Elisabeth Kley: Minutes of Sand
On ViewThe Fabric Workshop And Museum
March 5 – August 15, 2021
Elisabeth Kley’s first solo museum exhibition reminds me of the National Art Museum of Catalonia in Barcelona. Much of the museum is a wonderland of intimate spaces: the disembodied frescoed interiors of myriad early medieval chapels. In some traditions, depictions of paradise take the form of zones of rich alternating bands of bright color and eternally repeated patterns, and Kley has created a space like this, albeit temporarily. In her installation of black and white large-scale geometric pottery, floor panels, and three color screen-printed wall hangings, Edouard Benedictus Lotus, X’s and Stripes, and After Bakst (all 2020), Kley imagines heaven, or at least an alternate realm, not as an aery cloud-filled firmament, but of geometric perfection and the comforting repetition of vegetal forms, rolling waves, and architectural detail.
In her recent residency at the FWM, Kley created three screen-printed patterns as the basis for her show, all sourced from details drawn from ancient Egyptian wall paintings. Like the medieval Spaniards, the Egyptians depicted the hereafter in geometric simplicity: endless marshes of identical lotus blossoms, fish-filled streams, and solid blue skies filled with fowl, where the cycles of life, represented in identical objects, are repeated ad infinitum. Kley’s hanging Edouard Benedictus Lotus presents a line of alternating lotus buds and blossoms in yellow on a red background mirrored upside-down along a horizontal axis. This reproduction of the Egyptian detail makes us question our own obsession with symmetry—it emerges from our bodies, certainly, but perhaps it also comes from some deep collective memory of the lotuses reflected along the banks of the Nile.
As in many an early church, temple, or tomb, the floor of the gallery is itself part of the narrative. Kley has created passages of painting to interact with swatches of her three fabric designs, in the form of composite rectilinear floor islands, composed of precise panels hovering about two inches above the ground. The negative space in between offers a path through the exhibition, but one wishes they could step right onto the pattern and become fully immersed in this cosmos of color and rolling waves, flower and organic forms, and cross-hatchery.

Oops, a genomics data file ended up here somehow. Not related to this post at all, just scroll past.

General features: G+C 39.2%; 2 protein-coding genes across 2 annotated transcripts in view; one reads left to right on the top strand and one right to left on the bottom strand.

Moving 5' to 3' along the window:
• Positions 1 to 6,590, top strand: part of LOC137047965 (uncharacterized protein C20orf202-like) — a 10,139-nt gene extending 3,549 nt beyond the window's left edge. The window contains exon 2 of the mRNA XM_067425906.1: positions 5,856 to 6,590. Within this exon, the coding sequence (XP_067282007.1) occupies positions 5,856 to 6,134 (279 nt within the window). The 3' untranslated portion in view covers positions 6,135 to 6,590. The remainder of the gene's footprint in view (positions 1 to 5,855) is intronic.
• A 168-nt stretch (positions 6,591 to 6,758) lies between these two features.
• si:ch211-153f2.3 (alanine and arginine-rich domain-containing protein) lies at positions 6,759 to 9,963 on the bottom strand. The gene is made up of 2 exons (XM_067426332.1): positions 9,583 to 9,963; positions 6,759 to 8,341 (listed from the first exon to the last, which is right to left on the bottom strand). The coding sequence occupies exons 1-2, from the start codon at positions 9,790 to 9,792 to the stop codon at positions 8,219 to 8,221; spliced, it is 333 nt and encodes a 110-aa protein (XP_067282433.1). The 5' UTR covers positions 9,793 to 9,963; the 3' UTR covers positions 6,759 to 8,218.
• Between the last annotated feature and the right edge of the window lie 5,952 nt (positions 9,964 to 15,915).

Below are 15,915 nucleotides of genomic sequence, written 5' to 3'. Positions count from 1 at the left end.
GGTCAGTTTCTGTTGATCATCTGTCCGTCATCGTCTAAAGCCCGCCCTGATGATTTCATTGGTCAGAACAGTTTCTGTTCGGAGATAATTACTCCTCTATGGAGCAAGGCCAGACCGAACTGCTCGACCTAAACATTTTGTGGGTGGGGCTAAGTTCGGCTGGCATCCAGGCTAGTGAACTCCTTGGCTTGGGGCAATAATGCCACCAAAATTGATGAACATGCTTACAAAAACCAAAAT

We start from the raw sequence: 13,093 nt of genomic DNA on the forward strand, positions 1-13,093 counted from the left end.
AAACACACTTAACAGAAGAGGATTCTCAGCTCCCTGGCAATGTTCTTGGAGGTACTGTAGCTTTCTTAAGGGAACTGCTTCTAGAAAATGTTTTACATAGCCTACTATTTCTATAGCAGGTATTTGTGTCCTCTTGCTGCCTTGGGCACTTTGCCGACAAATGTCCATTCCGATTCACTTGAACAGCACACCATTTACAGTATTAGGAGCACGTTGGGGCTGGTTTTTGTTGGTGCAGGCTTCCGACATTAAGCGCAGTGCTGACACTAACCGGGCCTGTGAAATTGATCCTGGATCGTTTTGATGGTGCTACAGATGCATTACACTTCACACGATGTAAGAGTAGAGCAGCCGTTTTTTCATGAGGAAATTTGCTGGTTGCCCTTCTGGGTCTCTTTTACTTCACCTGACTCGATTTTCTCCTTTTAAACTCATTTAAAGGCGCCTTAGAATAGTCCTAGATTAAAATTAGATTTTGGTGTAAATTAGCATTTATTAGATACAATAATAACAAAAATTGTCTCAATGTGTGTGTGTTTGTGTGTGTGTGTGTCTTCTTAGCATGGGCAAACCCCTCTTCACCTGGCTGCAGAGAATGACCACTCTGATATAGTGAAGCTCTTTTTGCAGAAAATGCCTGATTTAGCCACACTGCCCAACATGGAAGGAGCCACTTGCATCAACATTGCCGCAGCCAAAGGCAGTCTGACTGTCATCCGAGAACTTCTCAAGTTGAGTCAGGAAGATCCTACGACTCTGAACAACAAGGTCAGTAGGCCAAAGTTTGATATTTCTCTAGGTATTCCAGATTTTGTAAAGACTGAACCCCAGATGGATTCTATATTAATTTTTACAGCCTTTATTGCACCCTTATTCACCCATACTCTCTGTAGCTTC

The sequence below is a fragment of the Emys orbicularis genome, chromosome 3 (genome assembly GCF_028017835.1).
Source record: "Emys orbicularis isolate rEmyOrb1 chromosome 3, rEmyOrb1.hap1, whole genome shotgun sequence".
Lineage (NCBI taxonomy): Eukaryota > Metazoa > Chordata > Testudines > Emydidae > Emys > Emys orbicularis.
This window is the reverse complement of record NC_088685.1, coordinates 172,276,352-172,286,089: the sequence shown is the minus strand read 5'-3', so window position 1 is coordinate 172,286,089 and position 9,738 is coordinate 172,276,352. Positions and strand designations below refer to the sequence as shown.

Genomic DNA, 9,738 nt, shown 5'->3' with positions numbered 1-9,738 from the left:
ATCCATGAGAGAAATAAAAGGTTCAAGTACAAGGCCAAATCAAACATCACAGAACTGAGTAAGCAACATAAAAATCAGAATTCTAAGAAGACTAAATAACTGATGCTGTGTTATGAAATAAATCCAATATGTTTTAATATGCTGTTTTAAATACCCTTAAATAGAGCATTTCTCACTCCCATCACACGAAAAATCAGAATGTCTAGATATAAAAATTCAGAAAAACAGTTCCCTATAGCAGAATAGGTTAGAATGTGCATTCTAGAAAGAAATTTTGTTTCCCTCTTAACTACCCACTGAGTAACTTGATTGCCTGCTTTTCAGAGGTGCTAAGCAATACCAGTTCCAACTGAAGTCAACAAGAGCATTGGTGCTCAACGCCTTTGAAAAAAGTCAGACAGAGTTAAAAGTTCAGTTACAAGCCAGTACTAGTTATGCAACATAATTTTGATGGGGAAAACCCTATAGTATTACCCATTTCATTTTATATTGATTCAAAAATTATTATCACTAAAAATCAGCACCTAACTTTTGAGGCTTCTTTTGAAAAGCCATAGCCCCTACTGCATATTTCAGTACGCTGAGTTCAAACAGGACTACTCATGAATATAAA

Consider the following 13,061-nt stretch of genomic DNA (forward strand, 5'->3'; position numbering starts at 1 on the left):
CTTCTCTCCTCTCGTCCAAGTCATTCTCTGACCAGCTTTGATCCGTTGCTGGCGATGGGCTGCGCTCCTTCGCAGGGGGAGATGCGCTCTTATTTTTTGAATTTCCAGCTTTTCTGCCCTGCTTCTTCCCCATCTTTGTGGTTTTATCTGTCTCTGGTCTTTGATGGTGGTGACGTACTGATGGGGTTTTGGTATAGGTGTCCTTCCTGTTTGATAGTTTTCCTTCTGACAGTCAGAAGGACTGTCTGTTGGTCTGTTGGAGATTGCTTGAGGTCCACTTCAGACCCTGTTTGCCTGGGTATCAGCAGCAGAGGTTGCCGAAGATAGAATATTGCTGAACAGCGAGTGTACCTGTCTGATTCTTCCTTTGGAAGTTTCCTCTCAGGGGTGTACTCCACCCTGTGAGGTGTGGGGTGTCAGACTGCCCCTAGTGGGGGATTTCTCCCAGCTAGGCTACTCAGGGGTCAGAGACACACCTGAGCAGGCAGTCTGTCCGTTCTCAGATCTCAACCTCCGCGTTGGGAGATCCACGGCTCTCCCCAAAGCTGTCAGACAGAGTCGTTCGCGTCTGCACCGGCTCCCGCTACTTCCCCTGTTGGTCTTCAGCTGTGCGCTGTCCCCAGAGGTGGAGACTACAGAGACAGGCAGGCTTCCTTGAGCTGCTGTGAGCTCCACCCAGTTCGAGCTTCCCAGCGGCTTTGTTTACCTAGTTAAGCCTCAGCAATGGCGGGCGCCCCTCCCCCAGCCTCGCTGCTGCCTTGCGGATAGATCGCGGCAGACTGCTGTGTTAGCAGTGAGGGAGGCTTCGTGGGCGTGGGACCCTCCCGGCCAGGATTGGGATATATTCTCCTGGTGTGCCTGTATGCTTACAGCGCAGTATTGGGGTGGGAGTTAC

Along with her ceramic practice, Kley has spent much of her time painting and cataloging different patterns she delights in, on rice paper, fabric banners, and in wall-painting, so her research-based approach to patterning emerges in her design of the three large-scale fabric patterns. This is especially noticeable in her design After Bakst, where the artist allows the screen stencils to overlap, leaving a doubly-intense boundary between wave-form shapes. This reads cleverly as a fold in the fabric and adds an enigmatic sense of three dimensions in a patently flat genre: fabric screen printing. The ceramics which punctuate the space also rattle the chains which sometimes contain certain mediums. The glazed clay forms in this exhibition play with the surprising notion that jars and urns can be square or orthogonal. Central to the exhibition and prominently displayed as one enters the space is the magnificent, towering Double Stack Pointing Two Ways (2021), a ceramic work composed of heavily patterned house-shaped earthenware blocks, spaced and capped by found bottlenecks. While pattern is no stranger to ceramics, Kley’s K-shaped K with Flowers, L-shaped L with Four Feathers, arch-shaped Arch, and triangular Mountains with Trees, respectively (all 2020), offer unexpected canvases on which these patterns play out and move.
I follow many ancient Egyptian Instagram feeds, and recently one of them posted an image of the tomb of Nefertari, favorite wife of Ramesses the Great, so it was stuck in my head. Considered probably the greatest example of New Kingdom tomb painting, Nefertari’s tomb is a wonderland of deities enacting various myths and rituals within a static netherworld of gold bands of color and repeated organic patterns. Kley similarly seeks to enclose us in this narrative of pattern, but instead of Isis, Horus, and Osiris, she uses the pattern motifs of waves, blossoms, and Xs and Os as the actors in her pantomime. And while Nefertari’s tomb was meant to be a sealed capsule, enclosed and never to be disturbed, Kley opens her space up and instead makes it a garden of miniature follies.
Using another French inspiration (besides the folly) as a source for the exhibition—and the origin of its enigmatic name—Kley has chosen French symbolist writer Alfred Jarry’s ironic science of pataphysics: the science of the exception, not the rule. We are guided through these rooms on a choreographed walk, stopping at a series of monuments with differing degrees of relevance for Kley. Each of these pieces survey a local patch of the floor-based pattern in its vicinity. At the end of the exhibition are a selection of framed sketches; part of the artist’s never ending and voracious habit of sketching patterns as initial designs for the show. Kley notes down everything from Japanese textile design, ballet costumes, and even demonic sigils. Unlike her Catalonian or Egyptian forebears, Kley is not trapped in one set of patterns or color palette—like us, she is just passing through.